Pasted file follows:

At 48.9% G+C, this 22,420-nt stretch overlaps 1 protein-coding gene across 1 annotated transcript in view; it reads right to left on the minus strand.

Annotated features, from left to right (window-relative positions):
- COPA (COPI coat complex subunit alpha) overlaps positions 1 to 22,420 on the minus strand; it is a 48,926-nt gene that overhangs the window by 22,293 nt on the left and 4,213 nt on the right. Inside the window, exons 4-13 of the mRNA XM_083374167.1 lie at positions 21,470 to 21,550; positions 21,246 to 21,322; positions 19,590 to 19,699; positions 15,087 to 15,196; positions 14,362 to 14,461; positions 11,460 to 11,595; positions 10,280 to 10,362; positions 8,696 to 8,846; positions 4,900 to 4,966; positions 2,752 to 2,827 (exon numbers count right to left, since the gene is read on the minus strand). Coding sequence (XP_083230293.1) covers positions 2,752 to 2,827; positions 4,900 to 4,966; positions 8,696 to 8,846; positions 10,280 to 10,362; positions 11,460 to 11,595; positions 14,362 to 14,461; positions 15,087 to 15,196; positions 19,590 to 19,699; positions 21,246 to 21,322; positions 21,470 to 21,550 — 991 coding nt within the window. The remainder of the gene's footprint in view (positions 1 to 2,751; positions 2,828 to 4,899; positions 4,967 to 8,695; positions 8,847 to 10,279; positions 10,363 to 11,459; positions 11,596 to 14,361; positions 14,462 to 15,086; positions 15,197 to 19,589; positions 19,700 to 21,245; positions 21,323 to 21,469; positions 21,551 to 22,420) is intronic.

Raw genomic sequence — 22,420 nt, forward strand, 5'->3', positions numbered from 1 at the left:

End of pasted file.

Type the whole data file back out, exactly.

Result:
At 48.9% G+C, this 22,420-nt stretch overlaps 1 protein-coding gene across 1 annotated transcript in view; it reads right to left on the minus strand.

Annotated features, from left to right (window-relative positions):
- COPA (COPI coat complex subunit alpha) overlaps positions 1 to 22,420 on the minus strand; it is a 48,926-nt gene that overhangs the window by 22,293 nt on the left and 4,213 nt on the right. Inside the window, exons 4-13 of the mRNA XM_083374167.1 lie at positions 21,470 to 21,550; positions 21,246 to 21,322; positions 19,590 to 19,699; positions 15,087 to 15,196; positions 14,362 to 14,461; positions 11,460 to 11,595; positions 10,280 to 10,362; positions 8,696 to 8,846; positions 4,900 to 4,966; positions 2,752 to 2,827 (exon numbers count right to left, since the gene is read on the minus strand). Coding sequence (XP_083230293.1) covers positions 2,752 to 2,827; positions 4,900 to 4,966; positions 8,696 to 8,846; positions 10,280 to 10,362; positions 11,460 to 11,595; positions 14,362 to 14,461; positions 15,087 to 15,196; positions 19,590 to 19,699; positions 21,246 to 21,322; positions 21,470 to 21,550 — 991 coding nt within the window. The remainder of the gene's footprint in view (positions 1 to 2,751; positions 2,828 to 4,899; positions 4,967 to 8,695; positions 8,847 to 10,279; positions 10,363 to 11,459; positions 11,596 to 14,361; positions 14,462 to 15,086; positions 15,197 to 19,589; positions 19,700 to 21,245; positions 21,323 to 21,469; positions 21,551 to 22,420) is intronic.

Raw genomic sequence — 22,420 nt, forward strand, 5'->3', positions numbered from 1 at the left: